The curing solution is usually mixed with the brine or liquid seasoning which often contains spices, garlic, soy sauce, black pepper, hickory salt or many other seasonings or flavor. Liquid smoke can also be used to give the jerky a smoked taste without it needing to be physically smoked during cooking. Tenderizers such as polyphosphates can also be added to reduce the toughness of the jerky, although the use of these does mean that the jerky needs more time to dry.
Once the meat is cured and seasoned, it is usually molded into blocks and cooled down to a temperature of between 18°F and 28°F. Once cold enough to slice, it can then be sliced in line with the meat fibers. The strips are placed onto wire trays and put into a drying oven where they are heated to around 160°F and then cooled to around 90°F.
This cooking stage can take around 12 hours and after this cooking, the moisture of the meat will usually have been reduced to between 20% and 40%. The jerky can then be packaged – usually in a vacuum pack to help it stay fresh for longer.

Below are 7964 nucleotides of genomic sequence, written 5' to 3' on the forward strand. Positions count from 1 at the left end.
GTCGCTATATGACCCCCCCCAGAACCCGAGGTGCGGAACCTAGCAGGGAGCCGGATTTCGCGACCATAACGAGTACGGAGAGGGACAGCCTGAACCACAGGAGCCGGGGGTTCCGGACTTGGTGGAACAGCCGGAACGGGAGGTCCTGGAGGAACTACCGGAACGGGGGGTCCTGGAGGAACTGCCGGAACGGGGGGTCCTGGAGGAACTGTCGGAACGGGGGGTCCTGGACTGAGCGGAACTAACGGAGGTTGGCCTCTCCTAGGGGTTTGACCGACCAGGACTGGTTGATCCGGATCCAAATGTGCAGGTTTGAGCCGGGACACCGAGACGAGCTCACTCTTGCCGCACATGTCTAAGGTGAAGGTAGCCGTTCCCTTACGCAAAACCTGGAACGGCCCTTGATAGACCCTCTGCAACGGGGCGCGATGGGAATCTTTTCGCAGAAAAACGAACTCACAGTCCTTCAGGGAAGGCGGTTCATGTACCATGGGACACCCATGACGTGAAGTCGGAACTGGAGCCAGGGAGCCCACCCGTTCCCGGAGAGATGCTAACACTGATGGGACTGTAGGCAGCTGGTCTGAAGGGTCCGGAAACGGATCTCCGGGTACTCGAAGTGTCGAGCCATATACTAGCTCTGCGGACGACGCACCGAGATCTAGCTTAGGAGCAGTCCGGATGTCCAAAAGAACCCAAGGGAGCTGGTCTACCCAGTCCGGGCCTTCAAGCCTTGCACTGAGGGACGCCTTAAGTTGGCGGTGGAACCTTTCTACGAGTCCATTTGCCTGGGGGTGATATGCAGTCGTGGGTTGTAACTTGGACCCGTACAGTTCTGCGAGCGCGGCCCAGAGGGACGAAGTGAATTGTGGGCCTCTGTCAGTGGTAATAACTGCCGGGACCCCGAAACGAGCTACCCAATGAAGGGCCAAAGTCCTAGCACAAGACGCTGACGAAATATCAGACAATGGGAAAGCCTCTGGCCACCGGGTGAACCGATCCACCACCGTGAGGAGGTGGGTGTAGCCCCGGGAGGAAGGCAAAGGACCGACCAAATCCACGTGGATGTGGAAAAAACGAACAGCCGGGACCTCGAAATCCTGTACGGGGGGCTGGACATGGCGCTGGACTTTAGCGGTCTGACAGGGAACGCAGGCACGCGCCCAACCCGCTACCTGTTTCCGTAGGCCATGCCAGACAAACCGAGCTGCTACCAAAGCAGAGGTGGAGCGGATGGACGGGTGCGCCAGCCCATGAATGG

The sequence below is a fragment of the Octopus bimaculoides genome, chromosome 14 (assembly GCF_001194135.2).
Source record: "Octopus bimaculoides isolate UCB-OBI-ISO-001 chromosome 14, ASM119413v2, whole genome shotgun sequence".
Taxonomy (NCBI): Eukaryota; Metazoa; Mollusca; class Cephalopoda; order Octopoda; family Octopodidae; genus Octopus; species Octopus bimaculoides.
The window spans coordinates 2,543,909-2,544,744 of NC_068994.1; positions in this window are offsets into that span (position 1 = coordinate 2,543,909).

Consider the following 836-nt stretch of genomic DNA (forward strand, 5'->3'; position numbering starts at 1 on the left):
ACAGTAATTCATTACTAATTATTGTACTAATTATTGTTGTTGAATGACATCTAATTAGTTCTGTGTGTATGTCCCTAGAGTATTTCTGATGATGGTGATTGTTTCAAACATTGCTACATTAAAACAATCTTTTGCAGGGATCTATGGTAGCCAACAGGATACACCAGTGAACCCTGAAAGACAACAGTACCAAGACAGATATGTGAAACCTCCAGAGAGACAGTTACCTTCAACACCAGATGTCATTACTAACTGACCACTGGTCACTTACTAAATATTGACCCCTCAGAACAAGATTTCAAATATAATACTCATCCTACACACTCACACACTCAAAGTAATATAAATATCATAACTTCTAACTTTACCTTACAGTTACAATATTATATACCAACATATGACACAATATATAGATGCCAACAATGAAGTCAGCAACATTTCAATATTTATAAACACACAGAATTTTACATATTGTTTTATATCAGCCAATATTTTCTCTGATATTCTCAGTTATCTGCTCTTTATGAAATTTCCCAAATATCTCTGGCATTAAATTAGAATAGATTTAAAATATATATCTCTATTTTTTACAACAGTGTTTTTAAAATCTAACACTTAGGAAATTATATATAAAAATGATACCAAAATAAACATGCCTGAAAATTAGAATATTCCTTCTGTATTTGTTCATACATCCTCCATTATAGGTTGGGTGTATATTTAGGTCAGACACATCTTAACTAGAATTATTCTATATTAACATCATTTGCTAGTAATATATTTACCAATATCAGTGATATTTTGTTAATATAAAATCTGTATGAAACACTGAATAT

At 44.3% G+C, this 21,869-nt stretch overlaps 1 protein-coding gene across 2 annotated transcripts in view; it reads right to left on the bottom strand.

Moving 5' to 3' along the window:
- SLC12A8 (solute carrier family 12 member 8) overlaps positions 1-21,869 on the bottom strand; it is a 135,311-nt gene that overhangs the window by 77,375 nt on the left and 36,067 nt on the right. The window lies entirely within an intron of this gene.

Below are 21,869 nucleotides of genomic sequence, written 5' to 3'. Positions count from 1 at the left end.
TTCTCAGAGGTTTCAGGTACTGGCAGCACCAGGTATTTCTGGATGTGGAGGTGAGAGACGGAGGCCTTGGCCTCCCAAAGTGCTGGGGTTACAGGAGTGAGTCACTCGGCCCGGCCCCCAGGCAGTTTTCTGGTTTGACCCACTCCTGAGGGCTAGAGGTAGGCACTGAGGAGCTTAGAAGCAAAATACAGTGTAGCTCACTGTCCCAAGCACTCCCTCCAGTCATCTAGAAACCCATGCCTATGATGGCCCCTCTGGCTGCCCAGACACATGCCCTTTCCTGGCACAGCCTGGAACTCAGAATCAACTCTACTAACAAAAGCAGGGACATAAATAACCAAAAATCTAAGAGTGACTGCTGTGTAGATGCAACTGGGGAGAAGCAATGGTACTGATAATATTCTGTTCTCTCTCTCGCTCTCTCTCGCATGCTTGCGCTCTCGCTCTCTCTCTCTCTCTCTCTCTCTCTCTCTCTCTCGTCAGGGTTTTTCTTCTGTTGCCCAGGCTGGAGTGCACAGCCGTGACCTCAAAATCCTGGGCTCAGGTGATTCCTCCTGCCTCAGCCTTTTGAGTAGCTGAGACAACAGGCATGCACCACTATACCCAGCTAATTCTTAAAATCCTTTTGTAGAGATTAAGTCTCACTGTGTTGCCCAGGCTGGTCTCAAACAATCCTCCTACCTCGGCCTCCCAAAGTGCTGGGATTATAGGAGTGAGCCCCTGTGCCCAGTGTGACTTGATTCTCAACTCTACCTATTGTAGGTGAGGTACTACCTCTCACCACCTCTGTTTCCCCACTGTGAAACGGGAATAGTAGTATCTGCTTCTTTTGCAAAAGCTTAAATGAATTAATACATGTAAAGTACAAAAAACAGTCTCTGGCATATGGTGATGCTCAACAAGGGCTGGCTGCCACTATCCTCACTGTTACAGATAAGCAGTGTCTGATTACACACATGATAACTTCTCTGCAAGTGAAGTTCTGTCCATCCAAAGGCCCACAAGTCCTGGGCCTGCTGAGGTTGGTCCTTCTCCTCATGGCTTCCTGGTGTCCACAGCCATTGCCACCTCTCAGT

Difference Between Jerky and Biltong
Although both made with dried meat, unlike jerky, biltong is not cooked at all. This South African snack is soaked in salt and vinegar brine and left to air dry in a process which can take as long as two weeks.
Biltong is often made from different meat cuts to jerky and it comes in wider strips which are easier to hang for air drying. Because it is soaked in vinegar, biltong has a distinctive acidic flavor rather than the traditional smoky flavor that jerky has.
As a commercial meat product, jerky processing is monitored through federal inspections by the USDA Food Safety and Inspection Service (FSIS). As well as relevant tests on the quality of the raw meat used, the finished jerky is also tested.
Concerns Around Nitrites and Nitrates in Beef Jerky